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Halogen oven chef: simple roast chicken and chips recipe

 

Photo: Andrew roasting potatoes

Photo: Andrew roasting potatoes

Yesterday, I sent Danny into town with £5 and carte blanche to “buy something tasty for supper”. You may agree that it is a bit of a risk to ask a man to choose my kind of treat (prawn with spaghetti, scampi and chips, a take away Indian meal for two for a fiver) but I didn’t really care what he brought back as long as he did the cooking.
After poking around the meal deals at Waitrose, he plumped for chicken. A whole chicken. Not my idea of fast food, I must admit.
“I just fancied chicken and chips,” he explained apologetically.
Initially he intended to spatchcock it and got the cleaver out from the back of our packed kitchen utensil drawer. Then he noticed the cooking instructions on the packaging. 40 minutes at 200c or 180c fan oven.
“That seems very fast,” he said, “I normally cook any chicken for at least one hour. Maybe an hour and half minimum when I wrap it to keep it juicy. So it may take a little longer. Let’s experiment with Andrew.”
Andrew  is our new halogen oven. He is very, very good but a bit of a learning curve as regards timings and temperatures. So far Danny has mastered roast lamb, roast beef and roast chicken with roast potatoes. One essential element  when roasting meat is the collar or extender ring.
We had a really simple chicken and chips supper. The chicken tasted like the deep-fried version that you get in a chip shop. Excellent as one of Andrew’s good points is that he can cook a succulent chicken or joint with no extra fat.
This is Danny’s recipe and method. In the end it took 60 minutes.
Simple roast chicken and chips
Ingredients:
1 small chicken 1.5kg
McCain’s oven chips for two (frozen)
Method:
Place the chicken, breast side up, on the bottom rack at 200c for 20 minutes.
Then turn it over, breast side down for a further 20 minutes.
Meanwhile, on your worktop area, arrange the frozen chips on the top rack.
Turn the chicken over and slit the thighs open with a sharp knife.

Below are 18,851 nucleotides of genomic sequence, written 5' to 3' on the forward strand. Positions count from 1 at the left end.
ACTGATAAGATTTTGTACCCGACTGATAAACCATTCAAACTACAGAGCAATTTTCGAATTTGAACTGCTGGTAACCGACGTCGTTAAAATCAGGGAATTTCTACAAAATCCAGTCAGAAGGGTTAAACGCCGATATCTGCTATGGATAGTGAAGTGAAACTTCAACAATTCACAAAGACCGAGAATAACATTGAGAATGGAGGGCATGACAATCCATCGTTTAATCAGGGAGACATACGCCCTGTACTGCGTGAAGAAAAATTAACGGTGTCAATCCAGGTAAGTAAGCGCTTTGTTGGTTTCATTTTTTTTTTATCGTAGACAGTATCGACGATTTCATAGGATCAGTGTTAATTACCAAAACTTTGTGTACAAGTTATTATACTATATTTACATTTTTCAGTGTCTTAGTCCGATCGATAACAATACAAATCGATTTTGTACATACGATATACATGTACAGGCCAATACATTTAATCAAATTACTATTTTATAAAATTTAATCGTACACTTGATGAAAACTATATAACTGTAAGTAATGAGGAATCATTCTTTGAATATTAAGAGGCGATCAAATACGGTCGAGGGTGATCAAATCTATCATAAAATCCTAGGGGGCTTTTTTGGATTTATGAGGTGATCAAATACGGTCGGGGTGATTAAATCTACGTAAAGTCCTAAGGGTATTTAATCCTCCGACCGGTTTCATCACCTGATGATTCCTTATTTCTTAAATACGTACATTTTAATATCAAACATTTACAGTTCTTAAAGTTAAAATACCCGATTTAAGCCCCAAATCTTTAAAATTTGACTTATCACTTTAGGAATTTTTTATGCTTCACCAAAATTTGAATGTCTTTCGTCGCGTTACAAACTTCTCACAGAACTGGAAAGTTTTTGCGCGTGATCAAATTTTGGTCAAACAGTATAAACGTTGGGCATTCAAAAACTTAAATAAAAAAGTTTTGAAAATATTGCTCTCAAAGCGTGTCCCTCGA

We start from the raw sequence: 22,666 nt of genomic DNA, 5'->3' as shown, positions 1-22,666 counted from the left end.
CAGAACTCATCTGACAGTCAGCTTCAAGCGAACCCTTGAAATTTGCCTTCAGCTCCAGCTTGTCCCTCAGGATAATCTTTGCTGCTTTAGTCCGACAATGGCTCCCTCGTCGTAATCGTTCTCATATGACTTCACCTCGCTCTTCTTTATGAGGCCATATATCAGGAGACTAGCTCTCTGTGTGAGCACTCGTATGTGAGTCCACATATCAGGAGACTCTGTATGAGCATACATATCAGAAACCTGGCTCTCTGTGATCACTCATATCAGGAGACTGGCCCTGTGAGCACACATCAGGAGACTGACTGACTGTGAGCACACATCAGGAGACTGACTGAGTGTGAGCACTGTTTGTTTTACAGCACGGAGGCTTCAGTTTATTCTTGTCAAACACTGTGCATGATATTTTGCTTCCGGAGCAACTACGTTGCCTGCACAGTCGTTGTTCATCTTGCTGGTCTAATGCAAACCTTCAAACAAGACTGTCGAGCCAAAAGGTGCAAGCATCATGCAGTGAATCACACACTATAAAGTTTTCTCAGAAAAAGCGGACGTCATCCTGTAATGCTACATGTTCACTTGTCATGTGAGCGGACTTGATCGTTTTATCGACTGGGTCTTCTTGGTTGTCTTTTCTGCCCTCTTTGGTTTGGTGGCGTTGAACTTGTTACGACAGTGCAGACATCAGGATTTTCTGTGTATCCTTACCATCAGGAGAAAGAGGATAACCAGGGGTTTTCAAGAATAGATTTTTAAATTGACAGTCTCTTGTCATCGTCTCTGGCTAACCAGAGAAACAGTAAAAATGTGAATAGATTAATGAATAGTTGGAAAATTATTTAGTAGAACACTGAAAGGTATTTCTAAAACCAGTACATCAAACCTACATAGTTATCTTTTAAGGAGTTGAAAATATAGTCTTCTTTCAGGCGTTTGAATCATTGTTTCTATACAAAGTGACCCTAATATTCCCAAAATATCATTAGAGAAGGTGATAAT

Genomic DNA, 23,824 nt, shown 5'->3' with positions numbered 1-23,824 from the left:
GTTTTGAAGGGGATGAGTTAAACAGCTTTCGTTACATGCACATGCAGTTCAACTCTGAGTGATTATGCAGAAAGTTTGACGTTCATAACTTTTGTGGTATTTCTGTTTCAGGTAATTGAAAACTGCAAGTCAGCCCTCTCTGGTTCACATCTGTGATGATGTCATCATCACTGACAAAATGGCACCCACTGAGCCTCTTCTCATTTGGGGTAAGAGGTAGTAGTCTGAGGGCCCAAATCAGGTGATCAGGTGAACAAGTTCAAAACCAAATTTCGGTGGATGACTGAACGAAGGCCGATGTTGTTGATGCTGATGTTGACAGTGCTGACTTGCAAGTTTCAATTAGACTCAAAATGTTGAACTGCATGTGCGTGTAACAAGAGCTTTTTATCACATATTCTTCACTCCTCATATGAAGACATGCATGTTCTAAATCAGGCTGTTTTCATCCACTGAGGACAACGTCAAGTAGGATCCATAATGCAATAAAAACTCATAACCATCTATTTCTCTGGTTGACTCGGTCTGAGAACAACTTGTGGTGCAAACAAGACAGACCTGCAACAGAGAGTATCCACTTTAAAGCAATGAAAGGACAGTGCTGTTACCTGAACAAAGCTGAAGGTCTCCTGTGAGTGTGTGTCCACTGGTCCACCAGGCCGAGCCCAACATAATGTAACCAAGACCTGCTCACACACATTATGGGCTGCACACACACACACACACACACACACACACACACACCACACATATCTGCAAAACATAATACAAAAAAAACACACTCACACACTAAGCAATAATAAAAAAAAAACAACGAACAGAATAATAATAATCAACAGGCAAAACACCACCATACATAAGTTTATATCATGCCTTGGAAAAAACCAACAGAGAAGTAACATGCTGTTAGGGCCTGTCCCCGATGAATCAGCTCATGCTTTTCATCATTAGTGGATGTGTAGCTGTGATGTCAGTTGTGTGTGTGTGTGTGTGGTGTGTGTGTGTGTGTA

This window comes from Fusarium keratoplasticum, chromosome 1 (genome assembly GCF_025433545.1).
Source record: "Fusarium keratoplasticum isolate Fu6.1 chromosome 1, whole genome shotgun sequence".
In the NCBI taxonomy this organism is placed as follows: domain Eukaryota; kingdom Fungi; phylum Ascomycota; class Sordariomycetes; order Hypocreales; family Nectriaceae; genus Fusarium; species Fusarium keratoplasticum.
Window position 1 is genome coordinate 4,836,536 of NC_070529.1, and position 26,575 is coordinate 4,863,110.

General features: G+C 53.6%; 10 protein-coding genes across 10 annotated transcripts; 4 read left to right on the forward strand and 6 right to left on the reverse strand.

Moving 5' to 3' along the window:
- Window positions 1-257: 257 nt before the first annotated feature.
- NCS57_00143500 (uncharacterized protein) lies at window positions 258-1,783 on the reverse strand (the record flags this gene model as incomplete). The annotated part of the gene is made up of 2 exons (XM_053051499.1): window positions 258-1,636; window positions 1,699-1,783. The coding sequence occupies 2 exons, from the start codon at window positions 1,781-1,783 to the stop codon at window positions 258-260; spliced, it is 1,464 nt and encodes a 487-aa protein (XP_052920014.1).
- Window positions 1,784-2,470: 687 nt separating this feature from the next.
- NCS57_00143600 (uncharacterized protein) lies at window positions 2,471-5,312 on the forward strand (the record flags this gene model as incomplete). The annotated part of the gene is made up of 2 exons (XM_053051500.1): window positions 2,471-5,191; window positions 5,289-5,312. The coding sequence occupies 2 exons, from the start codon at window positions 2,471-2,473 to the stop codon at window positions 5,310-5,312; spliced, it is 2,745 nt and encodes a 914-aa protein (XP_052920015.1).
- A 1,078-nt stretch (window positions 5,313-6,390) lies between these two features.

Insert the top rack in the halogen oven (it may just rest upon the chicken) and place the extender ring on the top of the bowl.
Turn the temperature up to 225c and Cook for 10 minutes.
Turn the fattest chips over.
Warm some plates in your conventional oven at approx 80c
Cook the chicken and chips for another 10 minutes at 225c.
Switch off the halogen oven. Take out the chips and transfer them to the plates in the warm conventional oven. Leave the chicken inside the halogen oven to relax for 10 minutes.
Carve (or pull apart, if you prefer) the chicken and serve.
Simple buttered peas or petit pois go well this dish.


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10 Comments

  1. angiemay

    Yum! Chicken, chips & peas is my kind of lunch… We make our own oven chips: cut the potatoes into wedges, toss in a little olive oil, sprinkle with pepper (& salt if you tend to salt food) and cook in a hot oven (220C ) until cooked & crispy – usually takes 35-40 minutes.
    On the time it takes to cook a chicken front Delia is now advocating the high temperature shorter cooking time approach. Not tried it yet (and don’t have the benefit of Andrew!) but sounds like I should give it a go if it tastes like (a healthier version of) fish & chip shop chicken. Time for lunch, methinks…

  2. Magic Cochin

    Does the ‘Andrew’ come with the ‘Danny’ deluxe attachment, or does it have to be ordered separately ;-)

    Celia

    PS: Hope you’re enjoying the sun and the growth in the garden – but keep wrapped up warm, there’s a nippy wind blowing.

  3. Cookie Girl

    Yum!

  4. I’m using my Andrew right now to cook imam bayaldi. Andrew turned out to be a very good investment; I use him more than the regular oven, and when – much to my surprise – I saw halogen ovens on sale here in Croatia, they didn’t look as shiny and sleek, AND were more expensive. A great recommendation Fiona – thank you.

  5. Karen Lizzie

    The only flaw I can see with this dish was that you had to use the main oven to warm the plates. If you have a microwave, then there is a solution which I would imagine is cheaper than heating your main oven. Stack plates in the microwave with around a tablespoon of water on each plate. Microwave on full power, timing would have to be learned with practise, based on power of microwave and number of plates. Basically the microwave heats the water which in turn heats the plates. A quick dry with a teatowel just before using the plates should be all you need.

  6. barkingdog

    Looks lovely!
    Just spotted this, thought you might be interested

    http://www.thebookpeople.co.uk/webapp/wcs/stores/servlet/ProductDisplay?fromPage=home&mpe_id=31038&catalogId=10051&productId=184339&evtype=CpgnClick&intv_id=105017&langId=100&storeId=10001&ddkey=http:ClickInfo

  7. barkingdog

    Looks like I messed up the layout with my link – sorry :-(

  8. Chef Wayne Eagles

    I just put my plates in the toaster to heat them up. It only shorts the fuse and sets on fire sometimes.

  9. We have an Andrew and your right he does love to cook, anything we put in him he cooks to perfection faster than our traditional oven but browns unlike our microwave oven so you get best of both worlds.

  10. CLAIRE DIXON

    My husband has given me a halogen oven for my birthday – it’s terrific and is called Victoria because it makes lovely buns and scones much quicker and with less hassle than using a conventional oven. We had chicken,brussel sprouts, carrots and baked potato for our first meal – very tasty! Looking forward to trying the many recipes posted on the various halogen oven websites

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